A few tracks later, the character in “This Depression,” whose tale movingly blurs the lines between what gets labeled “personal” and what is considered “political”, tells the truth and nothing but, about himself and/or his community: “I’ve been down, but never this down.”
The second half of the album opens with the title track. In this context, the “Wrecking Ball” now becomes a metaphor for all of the major changes needed to solve the various problems faced by the characters throughout the first half of the album.
A wrecking ball, of course, is a tool sparingly used to destroy something old, outdated, no longer safe or useful, etc., like the global system described above. At the same time, it’s often used with a plan to build something new and better, from the foundation on up, in the place of whatever must be destroyed.
The character in this song now stands ready to face whatever monumental changes must happen in his own life, as well as whatever changes must happen in the larger community around him. He can bravely face what may have seemed overwhelmingly scary at first because he’s decided to turn completely away from the stoic, self-denial approach of the Jack of All Trades. Instead, like the character in “This Depression,” he reaches out for help, this time not just to one person but to an entire community, which is the whole point of all of those beautiful background voices joining him for so long at the end. The next track after “Wrecking Ball,” “You’ve Got It,” a deceptively light, bluesy love song, continues to drive home the benefits of two (or more) hearts still being better than one.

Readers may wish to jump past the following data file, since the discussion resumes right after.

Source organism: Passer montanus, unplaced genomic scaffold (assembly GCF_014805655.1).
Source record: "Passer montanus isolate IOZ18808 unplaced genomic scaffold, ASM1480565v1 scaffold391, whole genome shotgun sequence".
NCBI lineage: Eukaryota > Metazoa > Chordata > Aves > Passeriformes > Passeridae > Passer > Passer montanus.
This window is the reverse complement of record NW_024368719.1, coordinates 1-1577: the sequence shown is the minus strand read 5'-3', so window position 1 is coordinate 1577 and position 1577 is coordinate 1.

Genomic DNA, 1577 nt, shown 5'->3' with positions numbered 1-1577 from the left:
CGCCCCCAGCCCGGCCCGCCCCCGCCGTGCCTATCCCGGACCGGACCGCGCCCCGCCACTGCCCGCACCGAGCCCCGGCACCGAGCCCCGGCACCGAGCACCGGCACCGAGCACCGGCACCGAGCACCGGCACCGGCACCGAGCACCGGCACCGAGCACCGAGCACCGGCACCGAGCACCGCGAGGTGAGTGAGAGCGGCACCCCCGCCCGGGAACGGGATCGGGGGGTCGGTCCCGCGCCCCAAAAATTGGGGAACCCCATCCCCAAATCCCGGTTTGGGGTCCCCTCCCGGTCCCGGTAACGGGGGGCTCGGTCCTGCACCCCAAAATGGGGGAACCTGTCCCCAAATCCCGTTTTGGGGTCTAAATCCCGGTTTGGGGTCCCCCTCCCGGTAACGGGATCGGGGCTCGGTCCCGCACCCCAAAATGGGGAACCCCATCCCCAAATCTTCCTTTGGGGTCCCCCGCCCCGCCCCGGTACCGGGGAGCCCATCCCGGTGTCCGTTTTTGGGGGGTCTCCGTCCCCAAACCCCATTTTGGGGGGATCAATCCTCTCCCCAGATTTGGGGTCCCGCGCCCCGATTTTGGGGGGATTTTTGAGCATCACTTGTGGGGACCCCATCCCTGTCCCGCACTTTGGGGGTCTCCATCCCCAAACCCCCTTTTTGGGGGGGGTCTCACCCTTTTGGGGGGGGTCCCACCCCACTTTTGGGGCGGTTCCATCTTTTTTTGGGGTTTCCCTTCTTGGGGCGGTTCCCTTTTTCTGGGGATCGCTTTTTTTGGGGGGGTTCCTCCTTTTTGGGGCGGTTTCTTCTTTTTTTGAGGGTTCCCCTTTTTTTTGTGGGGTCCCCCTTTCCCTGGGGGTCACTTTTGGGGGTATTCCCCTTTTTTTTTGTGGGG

The final three songs on the album (not counting the two non-album tracks on the “deluxe edition,” which offer interesting though not essential listening) expound in detail on just how fulfilling a united, respectful community can be and, in the case of “Rocky Ground,” just how painful the absence of such a community can feel. It’s especially fitting that “Rocky Ground” should appear on the first Springsteen album issued after the death of his longtime friend and saxophone player, the beloved Clarence Clemons.
The onstage roles that Springsteen and Clemons played together in concert for years, while often delightfully humorous, were always serious at the core about exactly what it meant for a white man and a black man to display such a strong bond of friendship in a society still struggling with the legacy of racism. Bruce and Clarence – “Scooter” and “the Big Man” – always sought to keep issues of racial equality and integration right in the faces of an overwhelmingly white audience.